This week, I had lunch with a very conservative state senator. When we started talking, I learned he used to be in a rock band. He’s a huge Depeche Mode fan, and I’m a huge Depeche Mode fan. Before sitting down with him. I would have thought “We have absolutely nothing in common.”
But when you actually have a meal together and start sharing stories, you discover all kinds of connections that are beyond politics, that are beyond religion, and those are the magical moments where friendships can begin. You just never know! Today’s opponent may be tomorrow’s ally.
What are you most proud of over the last year?
In the midst of the pandemic, we hosted the nation’s first GOP gubernatorial equality forum. All four Republicans running for Governor sat down to be interviewed by Equality Utah. We looked around and asked, “Is this the first time this has ever happened in the nation?”
To our knowledge, nothing like this has ever happened before. We talked about LGBTQ issues, had a lot of fun, and explored some weighty topics. This is the kind of thing that Utah does that’s very unique. I’m grateful that we live in a state that is open to that level of dialogue.
This level of engagement is not happening in other conservative states, but I’m thrilled that it’s happening here. I think that is truly a testament to the caliber of people in our state and the openness of our leaders. We don’t always agree, but we always keep the door open to each other to see if we can find common ground. That’s what Utah does so well, over and over again.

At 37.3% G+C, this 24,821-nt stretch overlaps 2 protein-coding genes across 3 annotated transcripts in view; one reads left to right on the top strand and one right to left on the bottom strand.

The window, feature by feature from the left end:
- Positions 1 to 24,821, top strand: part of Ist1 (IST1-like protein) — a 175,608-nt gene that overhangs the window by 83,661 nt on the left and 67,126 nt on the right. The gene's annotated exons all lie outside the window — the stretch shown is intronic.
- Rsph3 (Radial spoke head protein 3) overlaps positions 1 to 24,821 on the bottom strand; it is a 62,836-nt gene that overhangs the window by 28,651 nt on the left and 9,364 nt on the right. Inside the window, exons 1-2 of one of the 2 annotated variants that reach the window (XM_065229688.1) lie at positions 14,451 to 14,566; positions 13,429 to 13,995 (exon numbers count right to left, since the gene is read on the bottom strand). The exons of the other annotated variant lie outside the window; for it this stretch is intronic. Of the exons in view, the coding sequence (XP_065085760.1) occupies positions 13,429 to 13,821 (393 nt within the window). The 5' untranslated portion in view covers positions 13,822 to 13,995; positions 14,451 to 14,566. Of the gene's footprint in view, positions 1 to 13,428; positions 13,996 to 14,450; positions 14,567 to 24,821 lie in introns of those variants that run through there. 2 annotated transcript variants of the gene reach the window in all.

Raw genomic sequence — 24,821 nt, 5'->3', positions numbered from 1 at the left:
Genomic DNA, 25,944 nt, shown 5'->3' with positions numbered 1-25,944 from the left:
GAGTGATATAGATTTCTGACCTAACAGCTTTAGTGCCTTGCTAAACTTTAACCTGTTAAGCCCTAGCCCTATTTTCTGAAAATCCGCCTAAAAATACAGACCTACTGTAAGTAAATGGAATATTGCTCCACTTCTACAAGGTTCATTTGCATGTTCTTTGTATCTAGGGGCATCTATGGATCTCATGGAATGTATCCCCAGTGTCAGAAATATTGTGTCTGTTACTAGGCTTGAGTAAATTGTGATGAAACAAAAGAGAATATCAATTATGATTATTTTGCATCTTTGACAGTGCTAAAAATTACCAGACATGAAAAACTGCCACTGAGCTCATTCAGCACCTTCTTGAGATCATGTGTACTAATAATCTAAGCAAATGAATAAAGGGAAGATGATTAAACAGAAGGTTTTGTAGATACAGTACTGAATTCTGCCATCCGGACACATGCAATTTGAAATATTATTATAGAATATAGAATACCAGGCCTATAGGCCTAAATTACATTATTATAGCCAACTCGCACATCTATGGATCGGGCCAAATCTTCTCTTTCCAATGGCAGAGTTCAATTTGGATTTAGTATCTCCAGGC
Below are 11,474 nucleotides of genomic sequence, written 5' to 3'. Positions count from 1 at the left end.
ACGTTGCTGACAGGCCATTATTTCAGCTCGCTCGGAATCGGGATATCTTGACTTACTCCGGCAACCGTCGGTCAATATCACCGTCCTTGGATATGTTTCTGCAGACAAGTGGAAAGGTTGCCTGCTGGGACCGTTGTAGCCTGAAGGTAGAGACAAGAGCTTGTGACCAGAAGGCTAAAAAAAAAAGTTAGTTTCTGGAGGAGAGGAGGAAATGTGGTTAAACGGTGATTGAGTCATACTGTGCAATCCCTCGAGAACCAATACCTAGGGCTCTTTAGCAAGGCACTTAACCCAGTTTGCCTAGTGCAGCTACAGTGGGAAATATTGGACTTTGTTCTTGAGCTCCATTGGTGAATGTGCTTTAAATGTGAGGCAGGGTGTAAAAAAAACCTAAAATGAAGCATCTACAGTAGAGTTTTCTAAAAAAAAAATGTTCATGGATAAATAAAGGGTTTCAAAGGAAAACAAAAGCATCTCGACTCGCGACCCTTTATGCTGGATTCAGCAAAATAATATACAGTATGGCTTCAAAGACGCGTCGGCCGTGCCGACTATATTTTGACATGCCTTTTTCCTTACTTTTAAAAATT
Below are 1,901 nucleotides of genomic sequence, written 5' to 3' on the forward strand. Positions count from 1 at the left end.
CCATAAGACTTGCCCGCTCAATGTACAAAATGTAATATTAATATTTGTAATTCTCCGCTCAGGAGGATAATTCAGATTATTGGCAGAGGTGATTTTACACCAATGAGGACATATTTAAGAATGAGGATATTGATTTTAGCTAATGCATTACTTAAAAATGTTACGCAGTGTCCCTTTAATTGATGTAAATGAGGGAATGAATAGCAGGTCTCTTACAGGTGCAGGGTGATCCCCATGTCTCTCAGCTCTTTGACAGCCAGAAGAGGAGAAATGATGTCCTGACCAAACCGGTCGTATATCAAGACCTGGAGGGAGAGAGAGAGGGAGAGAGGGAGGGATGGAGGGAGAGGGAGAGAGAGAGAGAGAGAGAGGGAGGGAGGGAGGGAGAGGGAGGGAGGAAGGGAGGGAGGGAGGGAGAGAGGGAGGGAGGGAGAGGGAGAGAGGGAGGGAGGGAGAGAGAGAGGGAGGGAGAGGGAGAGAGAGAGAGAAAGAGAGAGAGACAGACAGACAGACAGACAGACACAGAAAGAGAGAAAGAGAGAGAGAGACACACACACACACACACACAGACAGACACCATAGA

How can our investors help your organization?
We’ve truly been overwhelmed by the outpouring of support we received from Utah’s business community. When we have proactive bills that elevate LGBTQ Utahns, the business community shows up in support. And when there’s legislation on Capitol Hill designed to marginalize LGBTQ community members, you are also there to support us. It’s really heartening to feel that.
So one big step that you can all take is to certify as a Business Equality Leader. That signals to your employees and future recruits that diversity is intrinsic to your core values. And it also signals that your business is welcoming and open to all. You get to brag about how inclusive you are!
You can also sponsor and attend the Equality Utah Allies gala at the Eccles Theatre on Oct. 2nd. We’re all coming back together after a long pandemic! It is a wild night of high fashion, theatre, and luminary speakers, and it’s hands down the most glamorous, fun, and inspiring fundraising event in Utah. Period!
As the name suggests, we celebrate our allies and we welcome people from all walks of life. This is where we build new friendships, celebrate our community, and discuss our vision for the work ahead. Tickets go on sale July 13th, which is the 20th birthday of Equality Utah. Check it out at equalityutah.org.
For more information on training opportunities, contact Mindy B. Young, managing director, at firstname.lastname@example.org.
Senior Vice President of Strategy & Partnershipssfrohman@edcutah.org